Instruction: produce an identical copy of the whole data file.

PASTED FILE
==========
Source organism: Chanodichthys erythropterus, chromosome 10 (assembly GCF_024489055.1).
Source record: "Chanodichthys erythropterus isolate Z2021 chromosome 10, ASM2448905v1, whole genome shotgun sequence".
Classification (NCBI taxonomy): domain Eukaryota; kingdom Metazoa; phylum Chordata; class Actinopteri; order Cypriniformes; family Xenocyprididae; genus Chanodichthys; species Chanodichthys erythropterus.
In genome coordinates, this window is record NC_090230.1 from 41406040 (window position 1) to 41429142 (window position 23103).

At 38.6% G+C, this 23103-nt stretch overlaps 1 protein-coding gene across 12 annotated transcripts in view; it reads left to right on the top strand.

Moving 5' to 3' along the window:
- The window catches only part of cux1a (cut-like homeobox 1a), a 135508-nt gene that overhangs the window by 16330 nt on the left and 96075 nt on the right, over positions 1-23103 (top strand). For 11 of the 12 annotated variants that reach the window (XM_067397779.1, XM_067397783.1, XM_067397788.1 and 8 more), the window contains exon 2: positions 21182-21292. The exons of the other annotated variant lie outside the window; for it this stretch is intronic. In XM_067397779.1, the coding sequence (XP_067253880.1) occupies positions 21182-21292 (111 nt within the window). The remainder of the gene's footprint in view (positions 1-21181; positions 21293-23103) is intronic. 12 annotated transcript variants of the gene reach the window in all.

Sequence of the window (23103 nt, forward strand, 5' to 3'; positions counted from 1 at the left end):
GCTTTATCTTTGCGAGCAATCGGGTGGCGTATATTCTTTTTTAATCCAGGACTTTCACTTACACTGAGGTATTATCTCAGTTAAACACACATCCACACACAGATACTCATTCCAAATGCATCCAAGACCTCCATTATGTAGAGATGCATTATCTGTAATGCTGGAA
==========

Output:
Source organism: Chanodichthys erythropterus, chromosome 10 (assembly GCF_024489055.1).
Source record: "Chanodichthys erythropterus isolate Z2021 chromosome 10, ASM2448905v1, whole genome shotgun sequence".
Classification (NCBI taxonomy): domain Eukaryota; kingdom Metazoa; phylum Chordata; class Actinopteri; order Cypriniformes; family Xenocyprididae; genus Chanodichthys; species Chanodichthys erythropterus.
In genome coordinates, this window is record NC_090230.1 from 41406040 (window position 1) to 41429142 (window position 23103).

At 38.6% G+C, this 23103-nt stretch overlaps 1 protein-coding gene across 12 annotated transcripts in view; it reads left to right on the top strand.

Moving 5' to 3' along the window:
- The window catches only part of cux1a (cut-like homeobox 1a), a 135508-nt gene that overhangs the window by 16330 nt on the left and 96075 nt on the right, over positions 1-23103 (top strand). For 11 of the 12 annotated variants that reach the window (XM_067397779.1, XM_067397783.1, XM_067397788.1 and 8 more), the window contains exon 2: positions 21182-21292. The exons of the other annotated variant lie outside the window; for it this stretch is intronic. In XM_067397779.1, the coding sequence (XP_067253880.1) occupies positions 21182-21292 (111 nt within the window). The remainder of the gene's footprint in view (positions 1-21181; positions 21293-23103) is intronic. 12 annotated transcript variants of the gene reach the window in all.

Sequence of the window (23103 nt, forward strand, 5' to 3'; positions counted from 1 at the left end):
GCTTTATCTTTGCGAGCAATCGGGTGGCGTATATTCTTTTTTAATCCAGGACTTTCACTTACACTGAGGTATTATCTCAGTTAAACACACATCCACACACAGATACTCATTCCAAATGCATCCAAGACCTCCATTATGTAGAGATGCATTATCTGTAATGCTGGAA